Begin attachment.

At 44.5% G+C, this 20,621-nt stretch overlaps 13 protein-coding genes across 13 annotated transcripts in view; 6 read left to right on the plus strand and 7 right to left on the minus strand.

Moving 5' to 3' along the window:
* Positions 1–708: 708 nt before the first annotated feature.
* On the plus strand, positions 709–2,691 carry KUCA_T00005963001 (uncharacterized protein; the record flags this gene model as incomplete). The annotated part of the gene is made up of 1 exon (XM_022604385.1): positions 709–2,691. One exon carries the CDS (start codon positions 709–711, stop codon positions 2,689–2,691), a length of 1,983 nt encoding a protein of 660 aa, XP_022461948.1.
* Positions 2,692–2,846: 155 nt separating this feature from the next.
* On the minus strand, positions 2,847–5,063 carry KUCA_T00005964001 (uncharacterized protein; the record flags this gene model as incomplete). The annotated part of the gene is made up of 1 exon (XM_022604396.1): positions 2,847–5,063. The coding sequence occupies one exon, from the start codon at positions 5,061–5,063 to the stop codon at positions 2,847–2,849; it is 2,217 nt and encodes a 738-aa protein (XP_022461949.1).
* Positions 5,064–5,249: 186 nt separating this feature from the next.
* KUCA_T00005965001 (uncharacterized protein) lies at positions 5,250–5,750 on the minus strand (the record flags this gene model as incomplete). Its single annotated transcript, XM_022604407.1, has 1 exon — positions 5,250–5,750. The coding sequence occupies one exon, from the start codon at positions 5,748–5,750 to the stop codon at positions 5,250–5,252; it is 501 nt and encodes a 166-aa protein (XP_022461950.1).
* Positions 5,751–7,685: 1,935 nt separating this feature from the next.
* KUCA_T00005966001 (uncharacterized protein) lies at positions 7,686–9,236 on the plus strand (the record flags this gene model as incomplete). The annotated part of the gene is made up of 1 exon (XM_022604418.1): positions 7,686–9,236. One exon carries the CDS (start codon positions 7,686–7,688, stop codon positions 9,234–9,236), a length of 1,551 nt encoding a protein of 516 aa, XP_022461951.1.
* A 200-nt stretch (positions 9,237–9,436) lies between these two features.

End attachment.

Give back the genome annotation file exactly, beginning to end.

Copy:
At 44.5% G+C, this 20,621-nt stretch overlaps 13 protein-coding genes across 13 annotated transcripts in view; 6 read left to right on the plus strand and 7 right to left on the minus strand.

Moving 5' to 3' along the window:
* Positions 1–708: 708 nt before the first annotated feature.
* On the plus strand, positions 709–2,691 carry KUCA_T00005963001 (uncharacterized protein; the record flags this gene model as incomplete). The annotated part of the gene is made up of 1 exon (XM_022604385.1): positions 709–2,691. One exon carries the CDS (start codon positions 709–711, stop codon positions 2,689–2,691), a length of 1,983 nt encoding a protein of 660 aa, XP_022461948.1.
* Positions 2,692–2,846: 155 nt separating this feature from the next.
* On the minus strand, positions 2,847–5,063 carry KUCA_T00005964001 (uncharacterized protein; the record flags this gene model as incomplete). The annotated part of the gene is made up of 1 exon (XM_022604396.1): positions 2,847–5,063. The coding sequence occupies one exon, from the start codon at positions 5,061–5,063 to the stop codon at positions 2,847–2,849; it is 2,217 nt and encodes a 738-aa protein (XP_022461949.1).
* Positions 5,064–5,249: 186 nt separating this feature from the next.
* KUCA_T00005965001 (uncharacterized protein) lies at positions 5,250–5,750 on the minus strand (the record flags this gene model as incomplete). Its single annotated transcript, XM_022604407.1, has 1 exon — positions 5,250–5,750. The coding sequence occupies one exon, from the start codon at positions 5,748–5,750 to the stop codon at positions 5,250–5,252; it is 501 nt and encodes a 166-aa protein (XP_022461950.1).
* Positions 5,751–7,685: 1,935 nt separating this feature from the next.
* KUCA_T00005966001 (uncharacterized protein) lies at positions 7,686–9,236 on the plus strand (the record flags this gene model as incomplete). The annotated part of the gene is made up of 1 exon (XM_022604418.1): positions 7,686–9,236. One exon carries the CDS (start codon positions 7,686–7,688, stop codon positions 9,234–9,236), a length of 1,551 nt encoding a protein of 516 aa, XP_022461951.1.
* A 200-nt stretch (positions 9,237–9,436) lies between these two features.